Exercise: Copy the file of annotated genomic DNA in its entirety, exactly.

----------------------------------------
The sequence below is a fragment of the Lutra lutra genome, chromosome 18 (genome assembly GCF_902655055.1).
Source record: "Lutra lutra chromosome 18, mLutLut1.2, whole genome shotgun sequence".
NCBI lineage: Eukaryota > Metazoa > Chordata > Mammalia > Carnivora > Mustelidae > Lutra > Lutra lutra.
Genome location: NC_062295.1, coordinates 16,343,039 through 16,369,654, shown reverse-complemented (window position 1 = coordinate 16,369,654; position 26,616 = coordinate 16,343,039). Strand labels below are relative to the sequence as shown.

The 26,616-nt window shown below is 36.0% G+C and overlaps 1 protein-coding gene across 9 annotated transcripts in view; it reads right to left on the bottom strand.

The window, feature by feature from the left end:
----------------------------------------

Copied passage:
The sequence below is a fragment of the Lutra lutra genome, chromosome 18 (genome assembly GCF_902655055.1).
Source record: "Lutra lutra chromosome 18, mLutLut1.2, whole genome shotgun sequence".
NCBI lineage: Eukaryota > Metazoa > Chordata > Mammalia > Carnivora > Mustelidae > Lutra > Lutra lutra.
Genome location: NC_062295.1, coordinates 16,343,039 through 16,369,654, shown reverse-complemented (window position 1 = coordinate 16,369,654; position 26,616 = coordinate 16,343,039). Strand labels below are relative to the sequence as shown.

The 26,616-nt window shown below is 36.0% G+C and overlaps 1 protein-coding gene across 9 annotated transcripts in view; it reads right to left on the bottom strand.

The window, feature by feature from the left end: